Hand of Hope Ministries, a branch Joyce Meyer Ministries doing beautiful work throughout the world, gets it.  They have committed to help us with our hospital project in Cavango.  AGA, a small mission of beautiful people also committed to serving the people in Cavango, gets it.  SIM, our supporting mission organization, gets it.  MAF, our aviation partner, gets it.  All of their encouragement and support over these previous years has been a “lifter of my head” and the people here are just beginning to “get it”.

 

We just hired 31 people to begin the ongoing construction work.  They are thrilled to be working for $2/day, and they work hard.  They truly see their work as a way to contribute to a cause they firmly believe in – their clinic/hospital serving the people of this whole region.  They hear all the time from me about the support from people on the other side of the world that makes our service possible.  They know that this is not the work of Tim and Betsy, but of a team of many people who simply want to serve people who need help.  The Kingdom of God modeled by Jesus and His followers – legs, arms and feet that abandon their own desires for the will of the Head – Our Father.

 

Many of you support this work consistently and others sent in recent donations that allowed us to begin the same construction project – which will allow us to improve our services (foot washing and serving, not holding “church” services) in Cavango by putting every inpatient in a roof-covered bed, providing simple electricity and plumbing, providing simple x-ray and lab services, etc.  We are bringing water to the village in sufficient quantities that they have never had.  Please consider further donations to help with this project that will serve so many in this region who have nowhere else to go for help.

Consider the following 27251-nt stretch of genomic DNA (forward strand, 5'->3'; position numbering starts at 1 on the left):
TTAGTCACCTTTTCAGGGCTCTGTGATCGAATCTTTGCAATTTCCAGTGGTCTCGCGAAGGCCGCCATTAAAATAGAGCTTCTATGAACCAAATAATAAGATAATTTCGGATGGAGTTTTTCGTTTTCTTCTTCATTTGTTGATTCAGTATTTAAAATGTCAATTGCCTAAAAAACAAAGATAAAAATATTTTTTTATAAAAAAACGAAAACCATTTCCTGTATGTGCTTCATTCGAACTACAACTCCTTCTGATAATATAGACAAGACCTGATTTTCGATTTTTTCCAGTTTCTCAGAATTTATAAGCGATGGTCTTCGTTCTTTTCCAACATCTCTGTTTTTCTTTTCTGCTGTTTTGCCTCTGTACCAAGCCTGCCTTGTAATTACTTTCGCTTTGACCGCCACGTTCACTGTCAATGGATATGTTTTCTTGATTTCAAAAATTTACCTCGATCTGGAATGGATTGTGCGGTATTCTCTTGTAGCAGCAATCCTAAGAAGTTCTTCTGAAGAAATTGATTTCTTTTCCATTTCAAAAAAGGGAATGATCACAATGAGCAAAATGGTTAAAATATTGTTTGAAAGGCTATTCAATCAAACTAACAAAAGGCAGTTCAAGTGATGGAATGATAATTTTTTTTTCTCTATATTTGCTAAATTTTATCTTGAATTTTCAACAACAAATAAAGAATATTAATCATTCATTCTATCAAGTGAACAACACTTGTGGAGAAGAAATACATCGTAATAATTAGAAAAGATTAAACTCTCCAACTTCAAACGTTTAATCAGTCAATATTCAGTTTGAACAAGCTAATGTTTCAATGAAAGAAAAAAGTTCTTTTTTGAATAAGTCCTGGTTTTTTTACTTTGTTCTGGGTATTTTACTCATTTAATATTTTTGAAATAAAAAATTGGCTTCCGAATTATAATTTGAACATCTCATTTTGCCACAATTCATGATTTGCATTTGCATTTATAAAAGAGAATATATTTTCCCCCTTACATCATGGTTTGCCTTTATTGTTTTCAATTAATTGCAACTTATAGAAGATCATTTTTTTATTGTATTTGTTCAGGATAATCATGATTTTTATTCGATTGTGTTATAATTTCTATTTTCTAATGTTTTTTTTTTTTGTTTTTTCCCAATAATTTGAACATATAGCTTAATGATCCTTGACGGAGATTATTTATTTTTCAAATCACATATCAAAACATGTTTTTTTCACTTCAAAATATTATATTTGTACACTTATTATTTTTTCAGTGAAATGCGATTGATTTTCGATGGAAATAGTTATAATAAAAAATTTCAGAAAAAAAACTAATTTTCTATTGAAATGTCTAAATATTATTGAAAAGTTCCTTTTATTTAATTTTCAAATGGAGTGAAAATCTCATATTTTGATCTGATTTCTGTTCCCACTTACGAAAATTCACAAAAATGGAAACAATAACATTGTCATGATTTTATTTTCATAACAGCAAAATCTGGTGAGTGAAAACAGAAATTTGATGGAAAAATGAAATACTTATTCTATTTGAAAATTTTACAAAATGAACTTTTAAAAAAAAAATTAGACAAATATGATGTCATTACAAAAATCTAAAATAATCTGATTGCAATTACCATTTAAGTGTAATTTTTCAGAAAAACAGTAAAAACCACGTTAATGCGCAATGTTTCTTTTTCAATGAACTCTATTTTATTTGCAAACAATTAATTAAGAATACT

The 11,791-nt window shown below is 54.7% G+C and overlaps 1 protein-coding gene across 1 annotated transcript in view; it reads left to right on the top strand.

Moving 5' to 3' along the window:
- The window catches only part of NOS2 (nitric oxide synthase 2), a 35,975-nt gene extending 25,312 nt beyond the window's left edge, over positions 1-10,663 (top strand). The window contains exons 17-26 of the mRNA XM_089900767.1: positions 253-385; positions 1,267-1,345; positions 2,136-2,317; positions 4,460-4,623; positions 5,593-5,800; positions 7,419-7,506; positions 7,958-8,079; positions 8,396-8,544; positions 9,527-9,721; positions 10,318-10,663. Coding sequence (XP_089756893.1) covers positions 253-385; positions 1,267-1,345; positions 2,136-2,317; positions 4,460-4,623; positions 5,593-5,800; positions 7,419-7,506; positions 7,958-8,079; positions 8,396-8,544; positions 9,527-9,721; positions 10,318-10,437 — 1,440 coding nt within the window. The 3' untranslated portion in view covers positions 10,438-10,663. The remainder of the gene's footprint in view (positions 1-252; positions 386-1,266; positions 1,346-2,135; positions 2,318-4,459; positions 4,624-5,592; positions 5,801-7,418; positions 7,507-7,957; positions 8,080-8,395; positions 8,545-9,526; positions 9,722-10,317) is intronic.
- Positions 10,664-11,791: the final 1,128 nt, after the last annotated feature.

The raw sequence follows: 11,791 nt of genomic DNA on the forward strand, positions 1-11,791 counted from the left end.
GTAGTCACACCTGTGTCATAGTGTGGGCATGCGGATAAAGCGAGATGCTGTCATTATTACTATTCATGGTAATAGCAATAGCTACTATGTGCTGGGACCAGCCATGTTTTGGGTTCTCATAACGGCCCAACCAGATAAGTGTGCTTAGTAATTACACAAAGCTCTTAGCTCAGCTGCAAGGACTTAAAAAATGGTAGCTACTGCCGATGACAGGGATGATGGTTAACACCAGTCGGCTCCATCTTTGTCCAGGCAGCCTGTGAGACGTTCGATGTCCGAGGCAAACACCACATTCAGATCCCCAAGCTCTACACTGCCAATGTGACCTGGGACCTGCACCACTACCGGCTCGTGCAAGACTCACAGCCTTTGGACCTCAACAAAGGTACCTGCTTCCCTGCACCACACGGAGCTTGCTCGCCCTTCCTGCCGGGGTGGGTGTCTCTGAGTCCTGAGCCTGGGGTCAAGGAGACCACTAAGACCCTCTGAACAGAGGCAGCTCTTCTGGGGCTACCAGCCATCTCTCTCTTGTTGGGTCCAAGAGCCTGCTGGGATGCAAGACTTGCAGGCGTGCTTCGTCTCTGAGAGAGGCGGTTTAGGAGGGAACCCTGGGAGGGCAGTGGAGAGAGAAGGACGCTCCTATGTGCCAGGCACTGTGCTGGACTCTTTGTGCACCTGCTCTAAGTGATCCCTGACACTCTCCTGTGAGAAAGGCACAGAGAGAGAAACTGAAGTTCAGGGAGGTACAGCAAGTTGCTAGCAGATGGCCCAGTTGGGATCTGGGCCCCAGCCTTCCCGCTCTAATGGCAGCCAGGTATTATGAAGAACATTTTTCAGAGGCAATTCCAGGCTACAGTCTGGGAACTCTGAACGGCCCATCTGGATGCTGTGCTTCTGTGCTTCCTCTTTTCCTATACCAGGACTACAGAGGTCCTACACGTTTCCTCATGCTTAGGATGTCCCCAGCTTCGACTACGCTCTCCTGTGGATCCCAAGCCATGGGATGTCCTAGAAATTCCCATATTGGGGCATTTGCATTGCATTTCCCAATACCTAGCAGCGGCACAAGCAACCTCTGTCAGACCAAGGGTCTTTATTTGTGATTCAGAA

Our morning meetings with patients and their families, who we touch and embrace and treat throughout each day, have been growing.  Consistently over 100 adults gather each morning to hear the Good News of Jesus’ affection for them, hear about ways to improve their physical health, and then have their wounds and illnesses tended to daily as a demonstration of our affection for them and how we value them (as does our Father).  They meet with us outside most days and crowd under a roof during the rain (Photos).  Some don’t survive, but they are loved and cared for in their last days.  Many survive and return to their villages after encounters of love and knowledge of Jesus they wouldn’t have had without having been served in Cavango.

 

Regarding the global CoVid crisis…  Jesus calls us to, as He did, run TO the fire, the illness, the pain, the sorrow, the fear, the tragedy, the alone, the confused… to serve, to touch, to embrace, to encourage… even to the point of loss of our life… Wouldn’t it be something to see hospitals, nursing homes, PT practices, urgent cares, grocery stores, etc full of Jesus-loving/people-loving volunteers, doing whatever might be helpful…  Church leaders – perhaps consider contacting your local hospitals and offering help to the crazy-extended health care workers with meals, shopping, anything that would lessen their tremendous burden, which will extend into coming months.  The toll on health care workers will be great.  The church around the world can step up in so many ways, not by defying common sense and holding church services, but by hitting the streets and doing menial tasks for anyone and everyone, “embracing the lepers”, the homeless, the forgotten, as Jesus did…